IN the 1893 General Conference Bulletin, the program listed on page one, promises that J. H. Kellogg would give six studies in the forenoons on medical missionary work. My interest on this subject being much enlivened of late, I desired to read what he had to say. But, to my disappointment, I found no such discourses printed anywhere in the Bulletin. A check through the index revealed that there was only one talk given on this topic, but it was given by a different speaker, Elder W. H. Wakeman, and is recorded on pages 286-287.
So I read it and found it to be generally a sound statement. However, there was one section of it which arrested my attention, caused me considerable concern and prompted the sharing with you of these warning thoughts. Here is that portion:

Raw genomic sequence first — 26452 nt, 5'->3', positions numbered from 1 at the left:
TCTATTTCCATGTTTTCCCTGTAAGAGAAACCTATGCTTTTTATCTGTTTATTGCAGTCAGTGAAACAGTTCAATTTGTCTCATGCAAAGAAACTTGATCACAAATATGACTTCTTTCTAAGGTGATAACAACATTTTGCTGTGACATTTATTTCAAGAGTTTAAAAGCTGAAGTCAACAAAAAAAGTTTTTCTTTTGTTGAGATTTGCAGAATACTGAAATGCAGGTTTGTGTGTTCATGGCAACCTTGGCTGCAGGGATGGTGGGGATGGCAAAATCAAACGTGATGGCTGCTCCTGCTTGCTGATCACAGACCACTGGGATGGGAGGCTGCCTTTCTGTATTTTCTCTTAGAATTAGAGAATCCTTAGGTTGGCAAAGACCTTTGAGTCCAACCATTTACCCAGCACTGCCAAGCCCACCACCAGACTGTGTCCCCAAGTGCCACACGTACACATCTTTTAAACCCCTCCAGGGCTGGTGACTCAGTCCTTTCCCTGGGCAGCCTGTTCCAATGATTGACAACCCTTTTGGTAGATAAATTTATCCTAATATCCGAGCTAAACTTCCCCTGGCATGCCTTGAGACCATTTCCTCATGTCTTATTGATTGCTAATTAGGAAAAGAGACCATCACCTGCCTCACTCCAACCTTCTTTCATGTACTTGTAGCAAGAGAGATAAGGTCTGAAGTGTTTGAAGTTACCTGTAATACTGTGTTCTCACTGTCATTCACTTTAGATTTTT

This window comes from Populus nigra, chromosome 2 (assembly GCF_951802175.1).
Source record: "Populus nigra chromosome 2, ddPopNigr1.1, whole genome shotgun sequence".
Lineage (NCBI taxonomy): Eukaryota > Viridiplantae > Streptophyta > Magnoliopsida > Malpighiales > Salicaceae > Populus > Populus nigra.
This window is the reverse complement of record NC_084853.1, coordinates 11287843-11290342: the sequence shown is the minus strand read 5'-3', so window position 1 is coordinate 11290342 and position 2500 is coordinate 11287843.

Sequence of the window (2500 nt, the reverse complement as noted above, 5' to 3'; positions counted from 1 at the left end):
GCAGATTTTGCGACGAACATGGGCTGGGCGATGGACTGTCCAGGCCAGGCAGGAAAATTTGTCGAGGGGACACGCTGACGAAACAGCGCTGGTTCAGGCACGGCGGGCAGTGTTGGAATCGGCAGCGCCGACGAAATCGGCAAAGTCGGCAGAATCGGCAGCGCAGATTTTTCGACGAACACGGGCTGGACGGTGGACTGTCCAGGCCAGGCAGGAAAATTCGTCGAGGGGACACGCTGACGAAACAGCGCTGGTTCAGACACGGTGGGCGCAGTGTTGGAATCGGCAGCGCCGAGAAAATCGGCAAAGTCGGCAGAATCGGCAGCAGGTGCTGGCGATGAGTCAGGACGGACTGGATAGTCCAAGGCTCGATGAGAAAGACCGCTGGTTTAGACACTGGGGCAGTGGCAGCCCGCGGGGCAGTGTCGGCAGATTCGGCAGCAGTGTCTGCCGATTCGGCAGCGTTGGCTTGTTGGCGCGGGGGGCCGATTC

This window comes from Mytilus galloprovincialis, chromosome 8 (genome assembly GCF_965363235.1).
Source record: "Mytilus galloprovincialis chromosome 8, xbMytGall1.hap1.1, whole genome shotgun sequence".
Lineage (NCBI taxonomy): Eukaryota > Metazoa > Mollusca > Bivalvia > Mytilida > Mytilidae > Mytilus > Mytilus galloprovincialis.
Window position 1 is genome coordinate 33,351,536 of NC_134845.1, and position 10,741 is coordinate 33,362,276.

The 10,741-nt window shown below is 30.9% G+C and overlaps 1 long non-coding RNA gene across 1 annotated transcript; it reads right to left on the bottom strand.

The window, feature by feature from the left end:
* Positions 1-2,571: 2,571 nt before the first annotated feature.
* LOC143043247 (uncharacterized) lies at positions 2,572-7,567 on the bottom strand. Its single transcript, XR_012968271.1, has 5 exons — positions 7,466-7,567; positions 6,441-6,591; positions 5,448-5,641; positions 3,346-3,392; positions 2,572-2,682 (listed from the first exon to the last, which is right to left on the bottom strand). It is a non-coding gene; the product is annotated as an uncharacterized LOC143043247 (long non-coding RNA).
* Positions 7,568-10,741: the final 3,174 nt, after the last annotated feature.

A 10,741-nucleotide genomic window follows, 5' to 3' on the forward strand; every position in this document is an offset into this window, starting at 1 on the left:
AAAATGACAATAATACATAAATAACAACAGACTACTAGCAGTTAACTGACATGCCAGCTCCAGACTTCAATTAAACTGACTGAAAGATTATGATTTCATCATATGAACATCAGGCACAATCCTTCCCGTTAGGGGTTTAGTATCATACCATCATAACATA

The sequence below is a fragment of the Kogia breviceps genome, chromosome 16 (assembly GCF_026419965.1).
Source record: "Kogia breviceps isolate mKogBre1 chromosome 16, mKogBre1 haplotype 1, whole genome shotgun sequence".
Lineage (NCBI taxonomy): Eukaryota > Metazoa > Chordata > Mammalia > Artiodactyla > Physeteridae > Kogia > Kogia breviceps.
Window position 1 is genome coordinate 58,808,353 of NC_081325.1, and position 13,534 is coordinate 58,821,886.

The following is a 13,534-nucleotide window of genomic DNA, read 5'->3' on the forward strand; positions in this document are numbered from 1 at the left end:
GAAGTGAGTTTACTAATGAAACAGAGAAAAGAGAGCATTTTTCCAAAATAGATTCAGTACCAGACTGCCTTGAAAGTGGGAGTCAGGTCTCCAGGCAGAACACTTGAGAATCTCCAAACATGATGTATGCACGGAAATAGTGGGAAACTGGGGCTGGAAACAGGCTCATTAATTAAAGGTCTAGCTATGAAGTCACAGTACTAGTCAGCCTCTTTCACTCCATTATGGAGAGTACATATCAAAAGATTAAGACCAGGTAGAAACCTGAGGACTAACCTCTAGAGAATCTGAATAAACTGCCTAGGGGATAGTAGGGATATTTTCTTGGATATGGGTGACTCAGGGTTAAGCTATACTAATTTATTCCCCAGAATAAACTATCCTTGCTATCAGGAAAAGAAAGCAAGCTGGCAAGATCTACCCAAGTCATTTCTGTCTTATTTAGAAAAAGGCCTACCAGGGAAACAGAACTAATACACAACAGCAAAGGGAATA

Matthew 1:21: “And she shall bring forth a Son, and you shall call His name Jesus, for He shall save His people from their sins.” The work of the gospel is not only salvation from sin, but from the effects of sin. Any work which results in removing the effects of sin is a gospel work. Sin is the cause of all sickness and its resultant sorrows, and any agency which relieves the sick, and comforts the sorrowing is a gospel work, and those engaged in it are gospel workers.
What now follows will be an examination of these words, not an examination of Elder Wakeman. While we know what he said, we do not know exactly what he meant by those expressions. He is no longer available for questioning, so it would be unfair on our part to judge him by what the words say to us, when he has no opportunity to explain himself in more detail.